Waving goodbye to idealism … for now

With the end of 2015 comes New Year’s resolutions — their completion or creation. More often than not though, we forget our resolutions within a couple weeks; attempts to accomplish them often results in failure, preoccupation, forgetfulness or laziness. After the excitement of what appears to be a new chapter dwindles, we are faced with the reality of whether or not our resolutions are even worth pursuing.

As with anything that requires time and effort, there comes a point at which we feel conflicted on whether to try harder or turn in the towel. And, as much as we want someone else’s advice on the matter, ultimately, we, as individuals, are most suited to decide what is best for ourselves.

It is important to note that ceasing the pursuit of a goal is not the same as giving up. The former results from being realistic and acknowledging that your abilities are better suited in other efforts, while the latter results from fear of failure and lack of ambition.

Being realistic is hard, to say the least, because it involves facing our weaknesses. With the “I think I can because if the little engine could, I can too” mentality that we have held dear since childhood, we tend to believe that with enough effort, anything can be accomplished.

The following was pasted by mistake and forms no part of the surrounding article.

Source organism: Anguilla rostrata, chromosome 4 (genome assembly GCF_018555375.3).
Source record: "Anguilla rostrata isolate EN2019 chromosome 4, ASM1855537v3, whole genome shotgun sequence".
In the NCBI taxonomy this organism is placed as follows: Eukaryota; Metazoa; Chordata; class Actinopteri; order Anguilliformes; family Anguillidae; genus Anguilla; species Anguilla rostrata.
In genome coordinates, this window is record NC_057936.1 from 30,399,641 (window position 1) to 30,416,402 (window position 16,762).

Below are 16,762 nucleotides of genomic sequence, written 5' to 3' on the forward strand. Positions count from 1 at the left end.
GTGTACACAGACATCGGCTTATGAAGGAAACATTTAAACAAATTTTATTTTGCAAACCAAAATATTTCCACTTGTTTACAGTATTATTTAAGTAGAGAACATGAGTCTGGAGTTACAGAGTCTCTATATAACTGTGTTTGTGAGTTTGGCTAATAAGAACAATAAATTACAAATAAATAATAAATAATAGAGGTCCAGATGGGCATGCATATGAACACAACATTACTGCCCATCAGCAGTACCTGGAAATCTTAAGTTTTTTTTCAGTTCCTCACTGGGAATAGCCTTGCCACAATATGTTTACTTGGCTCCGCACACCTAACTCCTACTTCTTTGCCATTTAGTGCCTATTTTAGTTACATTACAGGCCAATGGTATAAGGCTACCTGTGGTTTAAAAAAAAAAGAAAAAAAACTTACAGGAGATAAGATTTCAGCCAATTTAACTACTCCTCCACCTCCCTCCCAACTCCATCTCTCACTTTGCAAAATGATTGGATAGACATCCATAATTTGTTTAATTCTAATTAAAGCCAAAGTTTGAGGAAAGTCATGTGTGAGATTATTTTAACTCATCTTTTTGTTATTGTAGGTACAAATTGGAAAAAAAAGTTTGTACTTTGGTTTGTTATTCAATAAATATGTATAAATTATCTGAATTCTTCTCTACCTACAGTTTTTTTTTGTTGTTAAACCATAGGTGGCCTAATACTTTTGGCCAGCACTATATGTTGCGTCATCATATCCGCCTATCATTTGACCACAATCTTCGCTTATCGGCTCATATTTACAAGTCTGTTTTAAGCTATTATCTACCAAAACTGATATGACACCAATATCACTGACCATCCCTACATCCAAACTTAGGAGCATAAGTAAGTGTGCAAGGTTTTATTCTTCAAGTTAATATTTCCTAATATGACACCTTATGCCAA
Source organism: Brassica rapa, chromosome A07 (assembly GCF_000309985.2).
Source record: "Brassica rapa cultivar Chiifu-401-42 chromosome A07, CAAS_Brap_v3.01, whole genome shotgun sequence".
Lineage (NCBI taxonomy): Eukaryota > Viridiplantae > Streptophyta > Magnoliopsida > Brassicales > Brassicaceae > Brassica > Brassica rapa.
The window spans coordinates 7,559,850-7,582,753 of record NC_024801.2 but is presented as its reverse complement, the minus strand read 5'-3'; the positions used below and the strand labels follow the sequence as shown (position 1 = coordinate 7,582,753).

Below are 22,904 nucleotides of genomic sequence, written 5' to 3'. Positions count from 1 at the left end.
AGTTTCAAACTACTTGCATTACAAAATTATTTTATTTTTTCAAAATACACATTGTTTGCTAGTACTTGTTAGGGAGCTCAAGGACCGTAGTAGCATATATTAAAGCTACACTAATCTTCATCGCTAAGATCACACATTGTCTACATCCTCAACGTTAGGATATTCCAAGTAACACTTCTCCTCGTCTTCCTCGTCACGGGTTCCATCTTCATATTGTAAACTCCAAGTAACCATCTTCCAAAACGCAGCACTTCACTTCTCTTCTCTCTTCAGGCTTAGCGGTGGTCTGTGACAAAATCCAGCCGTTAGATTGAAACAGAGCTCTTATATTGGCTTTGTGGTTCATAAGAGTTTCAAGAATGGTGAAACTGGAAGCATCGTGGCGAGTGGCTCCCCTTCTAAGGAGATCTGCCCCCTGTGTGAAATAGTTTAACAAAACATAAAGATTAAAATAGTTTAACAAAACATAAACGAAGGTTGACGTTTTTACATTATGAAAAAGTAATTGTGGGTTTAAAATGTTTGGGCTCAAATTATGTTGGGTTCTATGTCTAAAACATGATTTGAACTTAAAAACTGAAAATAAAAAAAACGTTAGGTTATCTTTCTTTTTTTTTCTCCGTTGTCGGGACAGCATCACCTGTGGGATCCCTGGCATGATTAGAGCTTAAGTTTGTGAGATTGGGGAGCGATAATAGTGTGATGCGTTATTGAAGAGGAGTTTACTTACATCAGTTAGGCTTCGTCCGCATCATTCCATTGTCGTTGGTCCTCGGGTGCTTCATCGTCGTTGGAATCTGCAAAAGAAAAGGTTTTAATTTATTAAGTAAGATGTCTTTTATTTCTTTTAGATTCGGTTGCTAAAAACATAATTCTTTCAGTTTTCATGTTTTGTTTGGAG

Unfortunately, we are not little engines nor do we live in cartoons and the fact remains that we are almost, if not already, adults.

If we exit cartoon land and enter the similar, more widely accepted world of idealism, we might find that, with enough time and resources, we can in fact achieve anything we set our minds to. We would find that all is fair. We would find that every aspect of our lives exists for a reason.

And I’ll admit, there is truth in idealism: I witness hard work pay off every day.  Unfortunately, idealism can only be maintained in an environment of honesty, integrity and understanding, and with the news of murder, racism and cruelty flooding social media and publications today, it’s getting harder and harder for me to believe in this philosophy.

I want to believe that dreams can come true. I want you to believe that dreams can come true, because I really do believe the greatest reward comes from giving one’s all and risking failure.

But if you can, realize when the desired result isn’t worth the risk — to protect yourself. I’d like to emphasize that I’m not trying to seem like some profound life coach. Rather, I’m trying to justify the questionable decisions I’ve made in my short 17 years of life; I’ve lived in the bubble of San Ramon for 13 of them, and am everything you would expect from a Dougherty student.

But even from my diminutive pool of experience, I can safely conclude that happiness can come from simply knowing when to walk away.